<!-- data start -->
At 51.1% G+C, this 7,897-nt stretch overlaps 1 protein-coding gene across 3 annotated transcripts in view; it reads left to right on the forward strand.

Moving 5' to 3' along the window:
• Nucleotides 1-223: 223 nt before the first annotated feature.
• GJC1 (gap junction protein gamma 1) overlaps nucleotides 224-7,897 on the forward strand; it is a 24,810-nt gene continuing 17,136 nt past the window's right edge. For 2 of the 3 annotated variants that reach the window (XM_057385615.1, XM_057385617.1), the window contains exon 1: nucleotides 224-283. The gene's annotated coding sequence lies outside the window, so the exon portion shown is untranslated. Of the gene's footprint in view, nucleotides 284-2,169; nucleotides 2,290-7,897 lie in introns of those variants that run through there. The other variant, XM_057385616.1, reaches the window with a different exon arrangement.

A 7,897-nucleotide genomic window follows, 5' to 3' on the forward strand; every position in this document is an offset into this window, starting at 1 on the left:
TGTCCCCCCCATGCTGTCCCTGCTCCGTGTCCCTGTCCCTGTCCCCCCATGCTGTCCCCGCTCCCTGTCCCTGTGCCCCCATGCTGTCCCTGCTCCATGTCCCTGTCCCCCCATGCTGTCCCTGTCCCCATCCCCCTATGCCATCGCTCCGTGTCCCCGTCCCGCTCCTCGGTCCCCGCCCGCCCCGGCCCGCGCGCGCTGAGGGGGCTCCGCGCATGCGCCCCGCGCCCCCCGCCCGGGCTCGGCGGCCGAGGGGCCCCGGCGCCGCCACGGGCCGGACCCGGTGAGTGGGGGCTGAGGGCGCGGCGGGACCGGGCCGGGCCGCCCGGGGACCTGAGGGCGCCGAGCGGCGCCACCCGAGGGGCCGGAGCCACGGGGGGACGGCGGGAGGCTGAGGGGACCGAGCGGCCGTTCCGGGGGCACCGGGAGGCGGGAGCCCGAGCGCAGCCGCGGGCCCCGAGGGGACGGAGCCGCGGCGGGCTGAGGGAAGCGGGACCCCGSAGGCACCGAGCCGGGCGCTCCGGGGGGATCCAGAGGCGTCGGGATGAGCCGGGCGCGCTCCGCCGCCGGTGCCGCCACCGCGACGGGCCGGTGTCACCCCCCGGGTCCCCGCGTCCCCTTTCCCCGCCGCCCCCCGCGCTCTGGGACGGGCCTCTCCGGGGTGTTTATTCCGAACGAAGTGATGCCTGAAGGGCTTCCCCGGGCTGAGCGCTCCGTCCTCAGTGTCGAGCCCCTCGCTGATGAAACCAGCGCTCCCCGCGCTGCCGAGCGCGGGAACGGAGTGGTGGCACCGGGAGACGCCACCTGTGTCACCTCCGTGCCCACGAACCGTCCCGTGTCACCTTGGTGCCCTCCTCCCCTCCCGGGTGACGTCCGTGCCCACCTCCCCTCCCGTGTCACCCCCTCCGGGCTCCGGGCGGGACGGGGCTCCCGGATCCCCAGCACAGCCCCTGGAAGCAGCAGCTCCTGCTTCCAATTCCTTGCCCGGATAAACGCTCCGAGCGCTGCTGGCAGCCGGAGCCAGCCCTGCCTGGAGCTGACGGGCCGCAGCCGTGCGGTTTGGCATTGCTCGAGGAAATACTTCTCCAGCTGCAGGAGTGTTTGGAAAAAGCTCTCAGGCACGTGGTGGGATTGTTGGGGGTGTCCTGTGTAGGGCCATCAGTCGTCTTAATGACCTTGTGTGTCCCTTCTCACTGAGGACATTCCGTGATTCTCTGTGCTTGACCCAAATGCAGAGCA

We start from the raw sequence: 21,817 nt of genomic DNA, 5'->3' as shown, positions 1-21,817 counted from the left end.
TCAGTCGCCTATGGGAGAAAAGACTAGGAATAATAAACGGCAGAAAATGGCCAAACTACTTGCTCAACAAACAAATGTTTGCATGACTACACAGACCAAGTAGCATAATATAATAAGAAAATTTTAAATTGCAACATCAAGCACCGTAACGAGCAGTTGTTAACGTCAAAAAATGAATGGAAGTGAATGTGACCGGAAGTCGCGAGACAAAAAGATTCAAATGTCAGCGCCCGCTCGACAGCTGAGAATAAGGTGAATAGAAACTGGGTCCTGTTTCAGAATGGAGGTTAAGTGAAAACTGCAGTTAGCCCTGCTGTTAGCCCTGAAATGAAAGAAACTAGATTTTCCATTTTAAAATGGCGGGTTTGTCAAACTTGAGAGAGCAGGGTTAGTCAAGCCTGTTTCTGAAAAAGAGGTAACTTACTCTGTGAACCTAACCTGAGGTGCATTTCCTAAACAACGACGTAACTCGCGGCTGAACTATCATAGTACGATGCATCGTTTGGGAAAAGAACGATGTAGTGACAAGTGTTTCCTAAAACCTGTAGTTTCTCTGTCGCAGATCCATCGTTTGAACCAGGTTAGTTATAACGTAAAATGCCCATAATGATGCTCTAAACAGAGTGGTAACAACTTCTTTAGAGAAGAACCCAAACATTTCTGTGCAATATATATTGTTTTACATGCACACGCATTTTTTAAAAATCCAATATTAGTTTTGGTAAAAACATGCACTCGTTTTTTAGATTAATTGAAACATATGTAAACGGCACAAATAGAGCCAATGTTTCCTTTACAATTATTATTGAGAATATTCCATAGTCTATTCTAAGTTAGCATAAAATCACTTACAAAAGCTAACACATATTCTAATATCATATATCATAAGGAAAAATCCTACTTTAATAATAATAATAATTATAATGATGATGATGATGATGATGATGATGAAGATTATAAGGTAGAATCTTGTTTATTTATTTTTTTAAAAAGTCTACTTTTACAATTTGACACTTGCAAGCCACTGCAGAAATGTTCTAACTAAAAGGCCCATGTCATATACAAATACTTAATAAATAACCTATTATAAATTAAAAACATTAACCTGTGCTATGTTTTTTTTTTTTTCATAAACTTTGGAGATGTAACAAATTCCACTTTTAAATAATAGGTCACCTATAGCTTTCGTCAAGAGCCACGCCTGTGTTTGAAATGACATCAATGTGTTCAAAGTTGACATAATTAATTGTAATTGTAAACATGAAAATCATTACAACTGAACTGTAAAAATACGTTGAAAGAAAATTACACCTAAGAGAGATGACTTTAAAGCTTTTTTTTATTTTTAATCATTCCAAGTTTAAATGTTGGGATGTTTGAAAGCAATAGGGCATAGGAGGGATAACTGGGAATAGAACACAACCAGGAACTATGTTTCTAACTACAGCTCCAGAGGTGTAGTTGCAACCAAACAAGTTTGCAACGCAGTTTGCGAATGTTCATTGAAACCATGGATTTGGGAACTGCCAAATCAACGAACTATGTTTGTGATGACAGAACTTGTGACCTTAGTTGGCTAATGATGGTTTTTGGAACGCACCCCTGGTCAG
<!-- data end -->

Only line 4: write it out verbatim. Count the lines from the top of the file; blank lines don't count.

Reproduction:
• GJC1 (gap junction protein gamma 1) overlaps nucleotides 224-7,897 on the forward strand; it is a 24,810-nt gene continuing 17,136 nt past the window's right edge. For 2 of the 3 annotated variants that reach the window (XM_057385615.1, XM_057385617.1), the window contains exon 1: nucleotides 224-283. The gene's annotated coding sequence lies outside the window, so the exon portion shown is untranslated. Of the gene's footprint in view, nucleotides 284-2,169; nucleotides 2,290-7,897 lie in introns of those variants that run through there. The other variant, XM_057385616.1, reaches the window with a different exon arrangement.